Childhood Neurodevelopmental Disorders and Violent Criminality: A Sibling Control Study



Sebastian Lundström, Mats Forsman, Henrik Larsson, Nora Kerekes, Eva Serlachius, Niklas Långström, Paul Lichtenstein

Journal of Autism and Developmental Disorders

November 2014



The longitudinal relationship between attention deficit hyperactivity disorder (ADHD) and violent criminality has been extensively documented, while long-term effects of autism spectrum disorders (ASDs), tic disorders (TDs), and obsessive compulsive disorder (OCD) on criminality have been scarcely studied. Using population-based registers of all child and adolescent mental health services in Stockholm, we identified 3,391 children, born 1984–1994, with neurodevelopmental disorders, and compared their risk for subsequent violent criminality with matched controls. Individuals with ADHD or TDs were at elevated risk of committing violent crimes, no such association could be seen for ASDs or OCD. ADHD and TDs are risk factors for subsequent violent criminality, while ASDs and OCD are not associated with violent criminality.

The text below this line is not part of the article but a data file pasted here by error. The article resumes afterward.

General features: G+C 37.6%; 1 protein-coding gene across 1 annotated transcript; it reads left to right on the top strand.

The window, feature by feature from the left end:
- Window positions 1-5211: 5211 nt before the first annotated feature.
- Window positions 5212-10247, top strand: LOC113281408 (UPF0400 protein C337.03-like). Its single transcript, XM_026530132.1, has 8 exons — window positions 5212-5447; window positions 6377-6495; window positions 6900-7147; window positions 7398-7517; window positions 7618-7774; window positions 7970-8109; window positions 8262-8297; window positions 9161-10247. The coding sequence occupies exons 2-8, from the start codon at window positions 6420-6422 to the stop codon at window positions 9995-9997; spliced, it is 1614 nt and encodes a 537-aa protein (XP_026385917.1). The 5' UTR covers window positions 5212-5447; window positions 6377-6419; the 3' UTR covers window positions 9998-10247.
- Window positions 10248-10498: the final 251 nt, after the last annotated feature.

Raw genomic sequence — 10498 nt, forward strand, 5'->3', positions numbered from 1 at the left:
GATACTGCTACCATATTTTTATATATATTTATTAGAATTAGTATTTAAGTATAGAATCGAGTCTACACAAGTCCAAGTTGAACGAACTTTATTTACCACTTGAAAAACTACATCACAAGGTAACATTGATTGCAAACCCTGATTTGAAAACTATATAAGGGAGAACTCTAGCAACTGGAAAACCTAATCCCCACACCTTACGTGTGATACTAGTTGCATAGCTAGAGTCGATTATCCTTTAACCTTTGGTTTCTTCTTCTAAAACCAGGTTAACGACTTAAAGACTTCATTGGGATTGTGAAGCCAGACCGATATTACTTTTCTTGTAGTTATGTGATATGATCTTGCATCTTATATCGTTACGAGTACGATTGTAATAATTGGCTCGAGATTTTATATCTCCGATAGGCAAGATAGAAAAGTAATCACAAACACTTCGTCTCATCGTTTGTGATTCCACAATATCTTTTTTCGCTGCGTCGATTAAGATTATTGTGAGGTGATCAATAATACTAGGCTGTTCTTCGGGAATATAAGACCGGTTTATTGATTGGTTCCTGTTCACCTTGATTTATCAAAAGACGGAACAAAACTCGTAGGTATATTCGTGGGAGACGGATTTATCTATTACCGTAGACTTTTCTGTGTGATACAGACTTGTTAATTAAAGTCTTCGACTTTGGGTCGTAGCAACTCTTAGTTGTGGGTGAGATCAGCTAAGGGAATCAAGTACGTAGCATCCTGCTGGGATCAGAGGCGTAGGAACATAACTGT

Human Services and Justice Coordinating Committee